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    Poet Ernesto Cardenal: Henríquez Ureña foretold the theology of liberation
    Poet Ernesto Cardenal: Henríquez Ureña foretold the theology of liberation

    Poet Ernesto Cardenal: Henríquez Ureña foretold the theology of liberation
    Santo Domingo, Dominican Republic, 04/29/2014

    Nicaraguan poet and priest Ernesto Cardenal called Dominican writer and humanist Pedro Henríquez Ureña a prophet of the theology of liberation, because he predicted that the spiritual axis that was previously located in Europe, would travel to this side of the Atlantic, as has already been proven by the election of a Latin American Pope who is revolutionizing not just the Vatican but also the world.

    That is what the revolutionary poet said during his keynote lecture after receiving the Pedro Henríquez Ureña International Award, which was presented to him and to Uruguayan writer Eduardo Galeano during the opening ceremony of the XVII International Book Fair of Santo Domingo, held in the National Theater.

    With his ​​tiny frame that is inversely proportional to the greatness of his work and his strong arguments, the priest and poet captivated the audience with a vibrant speech in which he addressed a wide range of topics, such as the theology of liberation, Pope Francis’s style and challenges, Henríquez Ureña's work, and religious pluralism.
    His admiration for Henríquez Ureña poured. He said that although Henríquez Ureña did not get to know the theology of liberation, he would have been greatly pleased with it. "He would have been interested in the originality of our America and its cultural independence from Europe. For the first time there was something in Latin America that did not come from the outside, but rather it emerged from within and influenced other regions such as Europe, Asia, Africa and Oceania."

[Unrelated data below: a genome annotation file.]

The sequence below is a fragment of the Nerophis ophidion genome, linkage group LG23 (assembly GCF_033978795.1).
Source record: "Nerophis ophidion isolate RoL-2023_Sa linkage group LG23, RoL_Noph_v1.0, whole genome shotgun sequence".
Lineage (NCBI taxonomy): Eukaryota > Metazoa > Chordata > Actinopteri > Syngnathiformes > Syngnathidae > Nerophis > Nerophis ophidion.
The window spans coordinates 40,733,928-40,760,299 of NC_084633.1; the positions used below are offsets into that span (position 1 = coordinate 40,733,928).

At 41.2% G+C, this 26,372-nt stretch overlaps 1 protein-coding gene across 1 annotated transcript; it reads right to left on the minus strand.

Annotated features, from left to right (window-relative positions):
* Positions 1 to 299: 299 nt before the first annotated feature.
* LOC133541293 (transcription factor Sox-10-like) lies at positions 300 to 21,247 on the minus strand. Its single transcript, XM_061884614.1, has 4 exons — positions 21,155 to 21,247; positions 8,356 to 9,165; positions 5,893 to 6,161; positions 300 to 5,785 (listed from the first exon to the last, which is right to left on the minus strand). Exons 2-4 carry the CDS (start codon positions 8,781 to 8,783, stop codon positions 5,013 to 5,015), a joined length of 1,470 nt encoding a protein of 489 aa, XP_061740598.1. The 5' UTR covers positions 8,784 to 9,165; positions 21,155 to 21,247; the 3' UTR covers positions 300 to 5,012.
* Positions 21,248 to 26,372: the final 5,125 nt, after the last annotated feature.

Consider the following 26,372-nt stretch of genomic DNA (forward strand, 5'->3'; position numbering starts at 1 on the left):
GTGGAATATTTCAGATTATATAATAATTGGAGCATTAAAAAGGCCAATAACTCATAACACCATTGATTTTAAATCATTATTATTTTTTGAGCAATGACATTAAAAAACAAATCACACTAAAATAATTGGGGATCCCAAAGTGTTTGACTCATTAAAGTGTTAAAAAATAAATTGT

Dressed in jeans and a black jacket, wearing a beret of the same color and using a cane even though he was sitting down, the founder of a contemplative community in the archipelago of Solentiname recalled that Henríquez Ureña lived in Argentina at the time he expressed optimism "about this future homeland of justice, predicting that the spiritual axis would travel to this side of the Atlantic".

    He said that Henríquez Ureña "was a remarkable writer who studied the Americas tirelessly and taught about it until his death. He was a writer very committed to our peoples. His utopia was to have a great country united and strong. For this reason, I think that what he is best known for is his almost monumental work, The Utopia of the Americas, published in Venezuela’s Ayacucho collection."

    Cardenal explained that modern times have led to a new theology in Latin America: religious pluralism, which, he said, is also a form of liberation and part of the reason why all the poor have a religion, although this fact has not made them come together, but rather the opposite.

    He provoked laughter among the audience by stating: "Our America is a land with no name. The one it has was made up in Europe; it is only the name of a cartographer and not even the one of the person who discovered it. Columbus never knew there was a new world; for him, Cuba was China and Haiti was Japan. His accomplishment was discovering a passage to the Indies without giving it a name."

    In his view, the name Latin America was also "forced by Europe" and, therefore, among the followers of the new American theologies of liberation and religious pluralism, many use a Native American name to describe "a large country", which is Abya Yala, from the Kunas of Panama, which means "mature land".

    Cardenal, who at the beginning of his lecture had said that the Pedro Henríquez Ureña International Prize was "very distinguished and not very well deserved," concluded with the recitation of his poem Pasajero de Tránsito en Santo Domingo (Passenger in Transit in Santo Domingo), which he wrote on one occasion when he came to participate in a summit of ministers of culture, a position that, at the time, he held within the government of Nicaragua.

    The Nicaraguan poet is one of the main 70 foreign writers who are participating in the XVII International Book Fair of Santo Domingo.


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